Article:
Expect them to nuke some nice Midwestern city that's been minding its own business, or someplace like Portland Oregon (little Beirut, as GWB's minions used to call it) to silence the more ardent and educated protesters... and then the martial law will come out in full force, the Feinsteins of the world will be all over it saying, 'I told you so!' as if they knew there were nukes out there floating around and wow, see what happened'; even though it was their policies that proliferated the damn things in the first place; but what you won't ever see is D.C. getting attacked while Congress is in session, or those nice green hills in Virginia where all the real traitors live and work.

It will be 'OH THE HUMANITY' followed instantaneously by some boogie man group who is supposedly responsible that yesterday they knew nothing about, followed instantaneously by 'DOWN ON YOUR KNEES, HUMANITY!'

Someone up top of this thread suggested that what needs to happen to foment a real revolution and house cleansing is for the names, faces, addresses, and habits of those few 100 people responsible for the ongoing global fascist ramp-up to be collated and published. I've had this thought myself a couple thousand times; the only thing stopping me is fear, the same fear Snowden went up against, even though publishing the list should be under the same order of public informational use as the NSA is claiming what they're doing is...

Perhaps what needs to be done is a 'turnabout is fair play' protest followed by civilian enforcement; We could certainly make a list of people who were not welcome in our town, city, county or state, and let them know that if they dare to make an appearance there, they will be subject to arrest for crimes against humanity.

Then make it stick . Make THEIR movements more and more dicey and let them find out which towns and countries want them and their kind around...



posted on Jun, 24 2013 @ 09:27 PM
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Originally posted by ownbestenemy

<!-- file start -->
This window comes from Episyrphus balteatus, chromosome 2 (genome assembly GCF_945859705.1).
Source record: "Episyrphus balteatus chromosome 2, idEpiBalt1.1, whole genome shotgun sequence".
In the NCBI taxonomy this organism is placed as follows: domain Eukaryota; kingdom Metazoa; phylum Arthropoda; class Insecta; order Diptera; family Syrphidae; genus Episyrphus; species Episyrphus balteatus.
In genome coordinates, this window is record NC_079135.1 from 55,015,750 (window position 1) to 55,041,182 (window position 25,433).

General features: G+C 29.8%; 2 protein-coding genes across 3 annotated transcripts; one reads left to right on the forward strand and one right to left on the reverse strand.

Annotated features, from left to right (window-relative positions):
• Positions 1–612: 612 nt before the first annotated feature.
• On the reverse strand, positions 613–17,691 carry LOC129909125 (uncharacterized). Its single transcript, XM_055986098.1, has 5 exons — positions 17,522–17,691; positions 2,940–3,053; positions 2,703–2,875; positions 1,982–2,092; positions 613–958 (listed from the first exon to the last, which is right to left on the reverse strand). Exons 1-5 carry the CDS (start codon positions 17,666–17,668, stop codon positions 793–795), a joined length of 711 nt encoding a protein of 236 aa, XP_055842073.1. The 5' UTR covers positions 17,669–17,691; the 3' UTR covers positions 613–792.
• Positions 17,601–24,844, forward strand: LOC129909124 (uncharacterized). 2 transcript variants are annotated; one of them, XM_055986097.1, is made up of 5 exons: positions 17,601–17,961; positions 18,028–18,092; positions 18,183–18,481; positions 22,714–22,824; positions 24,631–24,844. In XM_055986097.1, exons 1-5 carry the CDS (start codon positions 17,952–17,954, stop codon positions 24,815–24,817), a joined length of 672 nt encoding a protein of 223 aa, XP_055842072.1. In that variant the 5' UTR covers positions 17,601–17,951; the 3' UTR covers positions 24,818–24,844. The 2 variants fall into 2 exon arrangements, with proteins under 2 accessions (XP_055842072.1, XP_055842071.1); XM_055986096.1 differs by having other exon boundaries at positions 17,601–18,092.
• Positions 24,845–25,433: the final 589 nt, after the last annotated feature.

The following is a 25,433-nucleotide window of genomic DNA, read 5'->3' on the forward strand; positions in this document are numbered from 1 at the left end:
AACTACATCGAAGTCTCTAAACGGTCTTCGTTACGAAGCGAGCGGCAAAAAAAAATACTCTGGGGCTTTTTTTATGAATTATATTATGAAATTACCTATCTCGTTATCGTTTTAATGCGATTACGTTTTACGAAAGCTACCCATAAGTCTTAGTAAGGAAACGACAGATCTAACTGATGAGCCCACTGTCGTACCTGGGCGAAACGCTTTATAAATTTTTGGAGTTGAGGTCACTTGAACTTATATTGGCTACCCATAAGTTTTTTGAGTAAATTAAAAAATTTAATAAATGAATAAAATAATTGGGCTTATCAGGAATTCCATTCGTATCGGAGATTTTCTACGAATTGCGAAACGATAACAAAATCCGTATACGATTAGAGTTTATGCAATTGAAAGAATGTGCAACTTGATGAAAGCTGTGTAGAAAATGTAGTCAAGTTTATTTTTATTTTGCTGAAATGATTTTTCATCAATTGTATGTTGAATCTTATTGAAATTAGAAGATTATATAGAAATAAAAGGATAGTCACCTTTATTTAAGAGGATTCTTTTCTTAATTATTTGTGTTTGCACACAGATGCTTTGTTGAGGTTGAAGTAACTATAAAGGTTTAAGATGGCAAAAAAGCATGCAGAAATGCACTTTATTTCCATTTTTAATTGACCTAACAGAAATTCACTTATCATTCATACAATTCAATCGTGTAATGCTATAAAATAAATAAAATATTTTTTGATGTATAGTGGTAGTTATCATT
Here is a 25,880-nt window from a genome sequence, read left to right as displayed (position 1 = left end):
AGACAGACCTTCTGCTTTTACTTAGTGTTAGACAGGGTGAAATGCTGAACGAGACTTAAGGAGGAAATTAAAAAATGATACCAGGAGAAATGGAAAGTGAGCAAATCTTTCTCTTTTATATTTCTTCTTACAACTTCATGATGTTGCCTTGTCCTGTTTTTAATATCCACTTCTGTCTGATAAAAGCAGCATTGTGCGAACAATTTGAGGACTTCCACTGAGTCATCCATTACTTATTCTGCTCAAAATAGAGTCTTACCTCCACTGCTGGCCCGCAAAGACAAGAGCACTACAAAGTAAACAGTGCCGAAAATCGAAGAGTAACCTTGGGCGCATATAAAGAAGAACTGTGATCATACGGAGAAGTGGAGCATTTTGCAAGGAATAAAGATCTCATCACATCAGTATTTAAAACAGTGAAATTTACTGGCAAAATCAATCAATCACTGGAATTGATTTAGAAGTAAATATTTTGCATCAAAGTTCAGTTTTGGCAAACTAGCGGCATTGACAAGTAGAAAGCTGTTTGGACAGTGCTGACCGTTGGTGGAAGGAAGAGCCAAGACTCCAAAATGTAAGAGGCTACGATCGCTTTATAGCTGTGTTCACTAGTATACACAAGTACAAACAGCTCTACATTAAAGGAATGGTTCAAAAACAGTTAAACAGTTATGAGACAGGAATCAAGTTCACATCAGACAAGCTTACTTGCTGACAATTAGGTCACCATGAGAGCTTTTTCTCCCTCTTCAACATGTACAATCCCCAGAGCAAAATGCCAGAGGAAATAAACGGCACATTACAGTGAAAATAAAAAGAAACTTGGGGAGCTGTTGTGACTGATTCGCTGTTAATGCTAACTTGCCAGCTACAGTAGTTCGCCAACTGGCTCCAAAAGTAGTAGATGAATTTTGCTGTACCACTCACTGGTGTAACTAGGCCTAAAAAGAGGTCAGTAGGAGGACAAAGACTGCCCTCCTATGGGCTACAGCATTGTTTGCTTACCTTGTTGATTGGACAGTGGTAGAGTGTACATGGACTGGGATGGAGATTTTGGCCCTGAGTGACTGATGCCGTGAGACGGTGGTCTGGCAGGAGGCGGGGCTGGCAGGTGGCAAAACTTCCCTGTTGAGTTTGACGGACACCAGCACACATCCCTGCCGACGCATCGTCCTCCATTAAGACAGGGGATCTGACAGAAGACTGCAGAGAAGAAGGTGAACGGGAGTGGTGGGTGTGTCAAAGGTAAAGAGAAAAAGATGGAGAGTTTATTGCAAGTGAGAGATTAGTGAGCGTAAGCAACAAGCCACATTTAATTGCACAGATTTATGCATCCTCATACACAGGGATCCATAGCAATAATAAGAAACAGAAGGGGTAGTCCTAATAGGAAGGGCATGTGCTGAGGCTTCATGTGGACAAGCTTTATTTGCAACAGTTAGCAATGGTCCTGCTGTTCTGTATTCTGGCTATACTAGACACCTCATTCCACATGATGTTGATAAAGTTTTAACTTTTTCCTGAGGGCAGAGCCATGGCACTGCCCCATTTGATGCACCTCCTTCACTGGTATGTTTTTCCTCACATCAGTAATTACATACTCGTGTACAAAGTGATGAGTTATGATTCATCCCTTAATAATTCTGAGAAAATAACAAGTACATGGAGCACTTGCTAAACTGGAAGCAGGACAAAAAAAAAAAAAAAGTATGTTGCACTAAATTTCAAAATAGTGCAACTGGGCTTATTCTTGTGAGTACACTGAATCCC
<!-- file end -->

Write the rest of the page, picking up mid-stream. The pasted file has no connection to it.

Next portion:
The only true whistle-blower is Snowden here. Assange and Manning blew the whistle on nothing in my opinion save underlying diplomatic dealings that have been happening since the dawn of diplomacy.


That's not quite true. I don't recall the last time "diplomatic dealings" involved systematic surveillance of the human race...

And Snowden, Manning and Assange are the only three whistleblowers you know about. There were others but they didn't leave the country, which is why you've never heard of them before.

Let me introduce to to the other NSA whistleblowers: Wiebe, Bill Binney, Thomas Drake, and Edward Loomis.


The hypocrisy is best illustrated in the case of four whistleblowers from the National Security Agency: Thomas Drake, William Binney, J. Kirk Wiebe and Edwrd Loomis. Falsely accused of leaking in 2007, they have endured years of legal harassment for exposing the waste and fraud behind a multibillion-dollar contract for a system called Trailblazer, which was supposed to “revolutionize” the way the NSA produced signals intelligence (SIGINT) in the digital age. Instead, it was canceled in 2006 and remains one of the worst failures in US intelligence history. But the money spent on this privatization scheme, like so much at the NSA, remains a state secret.


Obama's Crackdown on Whistleblowers

And John Kiriakou:


Kiriakou is three months into a 30-month sentence having pleaded guilty to disclosing the identity of an undercover CIA officer to an ABC reporter. He is one of six current or former public officials to be prosecuted by the Obama administration under the Espionage Act – twice the number of cases instigated by all previous presidents combined.

Kiriakou's letter underlines in graphic form the personal consequences of the Obama administration's aggressive assault on leakers. It comes as the attorney general, Eric Holder, is under mounting pressure following revelations that the Department of Justice secretly investigated the activities of reporters working for Associated Press and Fox News in unrelated leak investigations.


CIA Whistleblower John Kirakou shares prison experience in open letter

And Barrett Brown:


Unlike Edward Snowden or Bradley Manning, Brown is not a celebrity. But after helping expose a dirty tricks plot, he faces jail.

Brown made a splash in February 2011 by helping to uncover "Team Themis", a project by intelligence contractors retained by Bank of America to demolish the hacker society known as Anonymous and silence sympathetic journalists like Glenn Greenwald (now with the Guardian, though then with Salon). The campaign reportedly involved a menagerie of contractors: Booz Allen Hamilton, a billion-dollar intelligence industry player and Snowden's former employer; Palantir, a PayPal-inspired and -funded outfit that sells "data-mining and analysis software that maps out human social networks for counterintelligence purposes"; and HBGary Federal, an aspirant consultancy in the intelligence sector.


How Barrett Brown shone light on the murky world of security contractors